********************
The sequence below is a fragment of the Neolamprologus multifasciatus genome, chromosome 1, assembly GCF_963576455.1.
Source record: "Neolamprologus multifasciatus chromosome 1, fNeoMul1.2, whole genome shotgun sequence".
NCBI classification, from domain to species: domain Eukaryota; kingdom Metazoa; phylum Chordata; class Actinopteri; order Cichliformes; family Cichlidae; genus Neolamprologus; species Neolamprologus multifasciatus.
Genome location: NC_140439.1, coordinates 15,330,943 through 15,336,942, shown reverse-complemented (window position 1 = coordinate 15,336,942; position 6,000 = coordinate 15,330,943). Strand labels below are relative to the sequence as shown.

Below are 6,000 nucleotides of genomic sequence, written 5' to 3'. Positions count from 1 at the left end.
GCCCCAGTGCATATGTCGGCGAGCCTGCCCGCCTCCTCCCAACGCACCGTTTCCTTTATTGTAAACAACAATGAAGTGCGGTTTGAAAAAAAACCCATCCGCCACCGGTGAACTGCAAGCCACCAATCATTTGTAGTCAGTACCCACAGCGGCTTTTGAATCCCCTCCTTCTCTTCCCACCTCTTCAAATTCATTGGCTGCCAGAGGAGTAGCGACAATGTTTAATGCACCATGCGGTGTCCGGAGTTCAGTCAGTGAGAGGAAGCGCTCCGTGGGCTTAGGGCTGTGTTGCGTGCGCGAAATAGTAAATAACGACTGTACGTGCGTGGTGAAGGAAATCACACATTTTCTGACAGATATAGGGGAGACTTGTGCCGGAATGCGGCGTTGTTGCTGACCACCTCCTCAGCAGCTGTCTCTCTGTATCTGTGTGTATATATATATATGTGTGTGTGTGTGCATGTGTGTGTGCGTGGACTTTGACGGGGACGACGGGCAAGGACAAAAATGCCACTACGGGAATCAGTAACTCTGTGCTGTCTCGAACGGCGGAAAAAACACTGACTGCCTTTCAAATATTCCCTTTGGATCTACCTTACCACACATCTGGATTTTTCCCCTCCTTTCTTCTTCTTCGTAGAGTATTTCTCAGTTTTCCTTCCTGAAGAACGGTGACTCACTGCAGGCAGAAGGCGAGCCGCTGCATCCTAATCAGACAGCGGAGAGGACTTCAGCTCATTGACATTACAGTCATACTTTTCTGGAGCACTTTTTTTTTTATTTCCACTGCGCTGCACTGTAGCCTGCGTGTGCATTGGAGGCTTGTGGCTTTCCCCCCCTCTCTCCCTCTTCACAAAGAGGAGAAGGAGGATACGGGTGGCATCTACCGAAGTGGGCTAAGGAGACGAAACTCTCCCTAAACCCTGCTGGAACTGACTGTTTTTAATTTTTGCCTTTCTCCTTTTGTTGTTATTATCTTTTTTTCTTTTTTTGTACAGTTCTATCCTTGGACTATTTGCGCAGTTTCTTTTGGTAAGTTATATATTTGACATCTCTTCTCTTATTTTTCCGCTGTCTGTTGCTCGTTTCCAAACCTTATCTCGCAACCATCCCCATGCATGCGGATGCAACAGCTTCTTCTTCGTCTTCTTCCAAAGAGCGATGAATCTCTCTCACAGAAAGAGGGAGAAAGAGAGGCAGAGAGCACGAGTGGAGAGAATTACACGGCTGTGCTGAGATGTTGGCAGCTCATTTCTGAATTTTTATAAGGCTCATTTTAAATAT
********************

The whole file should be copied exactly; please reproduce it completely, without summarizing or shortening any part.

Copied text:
The sequence below is a fragment of the Neolamprologus multifasciatus genome, chromosome 1, assembly GCF_963576455.1.
Source record: "Neolamprologus multifasciatus chromosome 1, fNeoMul1.2, whole genome shotgun sequence".
NCBI classification, from domain to species: domain Eukaryota; kingdom Metazoa; phylum Chordata; class Actinopteri; order Cichliformes; family Cichlidae; genus Neolamprologus; species Neolamprologus multifasciatus.
Genome location: NC_140439.1, coordinates 15,330,943 through 15,336,942, shown reverse-complemented (window position 1 = coordinate 15,336,942; position 6,000 = coordinate 15,330,943). Strand labels below are relative to the sequence as shown.

Below are 6,000 nucleotides of genomic sequence, written 5' to 3'. Positions count from 1 at the left end.
GCCCCAGTGCATATGTCGGCGAGCCTGCCCGCCTCCTCCCAACGCACCGTTTCCTTTATTGTAAACAACAATGAAGTGCGGTTTGAAAAAAAACCCATCCGCCACCGGTGAACTGCAAGCCACCAATCATTTGTAGTCAGTACCCACAGCGGCTTTTGAATCCCCTCCTTCTCTTCCCACCTCTTCAAATTCATTGGCTGCCAGAGGAGTAGCGACAATGTTTAATGCACCATGCGGTGTCCGGAGTTCAGTCAGTGAGAGGAAGCGCTCCGTGGGCTTAGGGCTGTGTTGCGTGCGCGAAATAGTAAATAACGACTGTACGTGCGTGGTGAAGGAAATCACACATTTTCTGACAGATATAGGGGAGACTTGTGCCGGAATGCGGCGTTGTTGCTGACCACCTCCTCAGCAGCTGTCTCTCTGTATCTGTGTGTATATATATATATGTGTGTGTGTGTGCATGTGTGTGTGCGTGGACTTTGACGGGGACGACGGGCAAGGACAAAAATGCCACTACGGGAATCAGTAACTCTGTGCTGTCTCGAACGGCGGAAAAAACACTGACTGCCTTTCAAATATTCCCTTTGGATCTACCTTACCACACATCTGGATTTTTCCCCTCCTTTCTTCTTCTTCGTAGAGTATTTCTCAGTTTTCCTTCCTGAAGAACGGTGACTCACTGCAGGCAGAAGGCGAGCCGCTGCATCCTAATCAGACAGCGGAGAGGACTTCAGCTCATTGACATTACAGTCATACTTTTCTGGAGCACTTTTTTTTTTATTTCCACTGCGCTGCACTGTAGCCTGCGTGTGCATTGGAGGCTTGTGGCTTTCCCCCCCTCTCTCCCTCTTCACAAAGAGGAGAAGGAGGATACGGGTGGCATCTACCGAAGTGGGCTAAGGAGACGAAACTCTCCCTAAACCCTGCTGGAACTGACTGTTTTTAATTTTTGCCTTTCTCCTTTTGTTGTTATTATCTTTTTTTCTTTTTTTGTACAGTTCTATCCTTGGACTATTTGCGCAGTTTCTTTTGGTAAGTTATATATTTGACATCTCTTCTCTTATTTTTCCGCTGTCTGTTGCTCGTTTCCAAACCTTATCTCGCAACCATCCCCATGCATGCGGATGCAACAGCTTCTTCTTCGTCTTCTTCCAAAGAGCGATGAATCTCTCTCACAGAAAGAGGGAGAAAGAGAGGCAGAGAGCACGAGTGGAGAGAATTACACGGCTGTGCTGAGATGTTGGCAGCTCATTTCTGAATTTTTATAAGGCTCATTTTAAATAT